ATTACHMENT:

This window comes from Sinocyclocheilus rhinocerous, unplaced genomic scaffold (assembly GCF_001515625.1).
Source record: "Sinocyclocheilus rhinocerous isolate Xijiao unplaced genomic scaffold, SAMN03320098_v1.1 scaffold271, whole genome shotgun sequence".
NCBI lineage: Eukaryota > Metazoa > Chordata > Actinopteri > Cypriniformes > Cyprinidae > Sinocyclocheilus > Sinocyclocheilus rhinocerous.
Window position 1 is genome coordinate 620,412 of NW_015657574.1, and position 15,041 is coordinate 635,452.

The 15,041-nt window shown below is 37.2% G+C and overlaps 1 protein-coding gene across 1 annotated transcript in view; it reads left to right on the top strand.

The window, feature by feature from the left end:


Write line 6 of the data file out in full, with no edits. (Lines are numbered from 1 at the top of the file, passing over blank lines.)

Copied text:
The window, feature by feature from the left end: